5.
Transl Res ; 2021 Oct 25.
Article in English | MEDLINE | ID: covidwho-1492708

ABSTRACT

Antibodies to the nucleocapsid (N) antigen are suggested to be used to monitor infections after COVID-19 vaccination, as first generation subunit vaccines are based on the spike (S) protein. We used multiplex immunoassays to simultaneously measure antibody responses to different fragments of the SARS-CoV-2 S and N antigens for evaluating the immunogenicity of the mRNA-1273 (Spykevax) and the BNT162b2 (Comirnaty) vaccines in 445 health care workers. We report a >4-fold increase post-vaccination of IgG levels to the full length (N FL) and C-terminus of N (N CT) in 5.2% and 18.0% of individuals, respectively, and of IgA in 3.6% (N FL) and 9.0% (N CT) of them. The increase in IgG levels and avidity was more pronounced after Spykevax than Comirnaty vaccination (36.2% vs 13.1% for N CT, and 10.6% vs 3.7% for N FL). Data suggest the induction of cross-reactive antibodies against the N CT region after administering these S-based vaccines, and this should be taken into account when using N seropositivity to detect breakthroughs.

6.
Nat Commun ; 12(1): 4740, 2021 08 06.
Article in English | MEDLINE | ID: covidwho-1345557

ABSTRACT

Unraveling the long-term kinetics of antibodies to SARS-CoV-2 and the individual characteristics influencing it, including the impact of pre-existing antibodies to human coronaviruses causing common cold (HCoVs), is essential to understand protective immunity to COVID-19 and devise effective surveillance strategies. IgM, IgA and IgG levels against six SARS-CoV-2 antigens and the nucleocapsid antigen of the four HCoV (229E, NL63, OC43 and HKU1) were quantified by Luminex, and antibody neutralization capacity was assessed by flow cytometry, in a cohort of health care workers followed up to 7 months (N = 578). Seroprevalence increases over time from 13.5% (month 0) and 15.6% (month 1) to 16.4% (month 6). Levels of antibodies, including those with neutralizing capacity, are stable over time, except IgG to nucleocapsid antigen and IgM levels that wane. After the peak response, anti-spike antibody levels increase from ~150 days post-symptom onset in all individuals (73% for IgG), in the absence of any evidence of re-exposure. IgG and IgA to HCoV are significantly higher in asymptomatic than symptomatic seropositive individuals. Thus, pre-existing cross-reactive HCoVs antibodies could have a protective effect against SARS-CoV-2 infection and COVID-19 disease.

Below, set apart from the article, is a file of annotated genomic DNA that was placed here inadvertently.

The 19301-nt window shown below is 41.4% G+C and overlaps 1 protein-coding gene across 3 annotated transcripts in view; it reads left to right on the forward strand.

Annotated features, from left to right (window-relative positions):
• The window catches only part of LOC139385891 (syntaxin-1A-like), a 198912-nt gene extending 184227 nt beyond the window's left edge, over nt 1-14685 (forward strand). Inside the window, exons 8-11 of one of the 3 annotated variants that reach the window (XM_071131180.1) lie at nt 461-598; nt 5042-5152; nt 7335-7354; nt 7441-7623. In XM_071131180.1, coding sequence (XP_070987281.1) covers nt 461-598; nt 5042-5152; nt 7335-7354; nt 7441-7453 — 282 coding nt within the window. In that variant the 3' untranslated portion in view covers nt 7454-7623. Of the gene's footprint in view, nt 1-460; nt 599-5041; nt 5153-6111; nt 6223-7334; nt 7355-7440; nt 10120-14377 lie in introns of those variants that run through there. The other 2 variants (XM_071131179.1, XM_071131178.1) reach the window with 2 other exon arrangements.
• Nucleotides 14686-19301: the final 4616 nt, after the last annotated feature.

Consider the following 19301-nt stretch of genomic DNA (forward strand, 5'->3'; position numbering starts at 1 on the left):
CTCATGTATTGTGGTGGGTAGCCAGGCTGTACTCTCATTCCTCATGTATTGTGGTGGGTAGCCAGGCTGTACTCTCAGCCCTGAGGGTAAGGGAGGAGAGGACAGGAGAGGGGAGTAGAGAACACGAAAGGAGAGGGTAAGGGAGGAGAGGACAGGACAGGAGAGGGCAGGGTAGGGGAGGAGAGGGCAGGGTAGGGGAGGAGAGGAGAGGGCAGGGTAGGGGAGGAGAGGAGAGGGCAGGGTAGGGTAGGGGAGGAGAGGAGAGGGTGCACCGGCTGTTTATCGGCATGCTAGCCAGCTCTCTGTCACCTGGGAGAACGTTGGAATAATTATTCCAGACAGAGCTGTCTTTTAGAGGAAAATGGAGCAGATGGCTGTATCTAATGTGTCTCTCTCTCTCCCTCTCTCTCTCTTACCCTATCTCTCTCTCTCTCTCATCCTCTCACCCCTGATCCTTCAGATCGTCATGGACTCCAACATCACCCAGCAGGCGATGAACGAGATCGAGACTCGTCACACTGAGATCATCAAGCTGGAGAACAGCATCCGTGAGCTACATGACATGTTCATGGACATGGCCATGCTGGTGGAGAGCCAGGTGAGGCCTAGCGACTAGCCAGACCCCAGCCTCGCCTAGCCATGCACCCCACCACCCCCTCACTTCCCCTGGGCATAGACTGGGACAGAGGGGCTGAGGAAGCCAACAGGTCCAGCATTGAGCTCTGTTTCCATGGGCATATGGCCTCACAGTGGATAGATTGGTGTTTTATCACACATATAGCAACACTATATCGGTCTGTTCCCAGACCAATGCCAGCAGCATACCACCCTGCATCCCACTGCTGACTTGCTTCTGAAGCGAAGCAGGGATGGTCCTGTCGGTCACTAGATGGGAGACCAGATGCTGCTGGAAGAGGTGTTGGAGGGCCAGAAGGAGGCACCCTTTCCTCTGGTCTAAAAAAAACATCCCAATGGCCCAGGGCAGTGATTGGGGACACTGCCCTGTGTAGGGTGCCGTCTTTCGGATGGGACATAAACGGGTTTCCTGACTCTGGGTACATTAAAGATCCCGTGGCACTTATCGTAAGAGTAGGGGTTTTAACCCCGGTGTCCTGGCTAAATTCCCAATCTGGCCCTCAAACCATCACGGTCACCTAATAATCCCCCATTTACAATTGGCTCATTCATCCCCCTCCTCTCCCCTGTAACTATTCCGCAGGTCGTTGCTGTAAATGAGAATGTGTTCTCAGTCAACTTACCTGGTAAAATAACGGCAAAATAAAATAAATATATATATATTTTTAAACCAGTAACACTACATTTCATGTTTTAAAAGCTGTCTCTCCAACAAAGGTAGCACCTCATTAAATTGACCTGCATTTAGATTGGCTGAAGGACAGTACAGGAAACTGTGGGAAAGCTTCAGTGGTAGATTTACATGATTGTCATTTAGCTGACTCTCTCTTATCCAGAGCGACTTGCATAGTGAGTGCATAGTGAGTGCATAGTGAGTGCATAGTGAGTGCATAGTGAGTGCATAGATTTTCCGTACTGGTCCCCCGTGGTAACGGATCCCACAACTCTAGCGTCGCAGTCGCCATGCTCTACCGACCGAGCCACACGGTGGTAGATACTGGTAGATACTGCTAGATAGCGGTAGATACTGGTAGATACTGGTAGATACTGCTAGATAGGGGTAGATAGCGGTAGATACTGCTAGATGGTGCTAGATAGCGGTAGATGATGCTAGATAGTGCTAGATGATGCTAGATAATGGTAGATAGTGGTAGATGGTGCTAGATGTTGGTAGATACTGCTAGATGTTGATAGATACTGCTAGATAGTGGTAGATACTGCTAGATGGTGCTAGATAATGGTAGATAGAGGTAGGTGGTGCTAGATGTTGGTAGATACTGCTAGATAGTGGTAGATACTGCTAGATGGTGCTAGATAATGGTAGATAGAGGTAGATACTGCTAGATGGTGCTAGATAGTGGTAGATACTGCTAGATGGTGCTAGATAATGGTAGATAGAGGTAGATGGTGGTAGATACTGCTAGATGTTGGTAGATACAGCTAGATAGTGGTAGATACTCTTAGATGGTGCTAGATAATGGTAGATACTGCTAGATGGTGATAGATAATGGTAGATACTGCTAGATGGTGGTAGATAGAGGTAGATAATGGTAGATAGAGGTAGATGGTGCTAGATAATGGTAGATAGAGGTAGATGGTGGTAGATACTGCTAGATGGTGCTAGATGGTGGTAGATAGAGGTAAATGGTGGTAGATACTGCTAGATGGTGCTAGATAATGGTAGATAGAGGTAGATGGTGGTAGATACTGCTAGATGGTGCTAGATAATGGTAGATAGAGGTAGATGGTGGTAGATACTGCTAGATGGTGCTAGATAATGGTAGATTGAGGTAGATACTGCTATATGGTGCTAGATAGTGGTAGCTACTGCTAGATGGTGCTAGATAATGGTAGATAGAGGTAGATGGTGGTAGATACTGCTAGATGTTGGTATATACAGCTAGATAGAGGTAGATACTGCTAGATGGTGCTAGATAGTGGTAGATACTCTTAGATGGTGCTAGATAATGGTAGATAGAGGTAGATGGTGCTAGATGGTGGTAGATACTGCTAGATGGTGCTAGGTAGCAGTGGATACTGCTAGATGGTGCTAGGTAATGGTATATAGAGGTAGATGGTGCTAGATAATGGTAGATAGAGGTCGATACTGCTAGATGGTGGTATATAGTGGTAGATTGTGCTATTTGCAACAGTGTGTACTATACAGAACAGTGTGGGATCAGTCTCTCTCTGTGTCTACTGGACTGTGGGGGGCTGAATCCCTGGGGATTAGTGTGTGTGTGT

Subject(s)
Antibodies, Neutralizing/blood , Antibodies, Viral/blood , Coronavirus 229E, Human/immunology , Coronavirus NL63, Human/immunology , SARS-CoV-2/immunology , Antibodies, Neutralizing/immunology , Antibodies, Viral/immunology , Antigens, Viral/immunology , COVID-19/immunology , COVID-19/prevention & control , Common Cold/immunology , Common Cold/virology , Cross Protection/immunology , Humans , Immunoglobulin A/blood , Immunoglobulin G/blood , Immunoglobulin M/blood
7.
BMC Med ; 19(1): 155, 2021 06 28.
Article in English | MEDLINE | ID: covidwho-1286823

ABSTRACT

We assessed the duration and baseline determinants of antibody responses to SARS-CoV-2 spike antigens and the occurrence of reinfections in a prospective cohort of 173 Spanish primary health care worker patients followed initially for 9 months and subsequently up to 12.5 months after COVID-19 symptoms onset. Seropositivity to SARS-CoV-2 spike and receptor-binding domain antigens up to 149-270 days was 92.49% (90.17% IgG, 76.3% IgA, 60.69% IgM). In a subset of 64 health care workers who had not yet been vaccinated by April 2021, seropositivity was 96.88% (95.31% IgG, 82.81% IgA) up to 322-379 days post symptoms onset. Four suspected reinfections were detected by passive case detection, two among seronegative individuals (5 and 7 months after the first episode), and one low antibody responder. Antibody levels significantly correlated with fever, hospitalization, anosmia/hypogeusia, allergies, smoking, and occupation. Stable sustainment of IgG responses raises hope for long-lasting COVID-19 vaccine immunity.


Subject(s)
COVID-19/epidemiology , Health Personnel/statistics & numerical data , Adult , Antibodies, Viral/blood , COVID-19/blood , COVID-19/virology , COVID-19 Vaccines/administration & dosage , Cohort Studies , Cross-Sectional Studies , Female , Humans , Middle Aged , Prospective Studies , Reinfection/blood , Reinfection/epidemiology , Reinfection/virology , SARS-CoV-2/isolation & purification , Seroepidemiologic Studies , Spain/epidemiology
8.
The FASEB Journal ; 35(S1), 2021.
Article in English | Wiley | ID: covidwho-1233964

ABSTRACT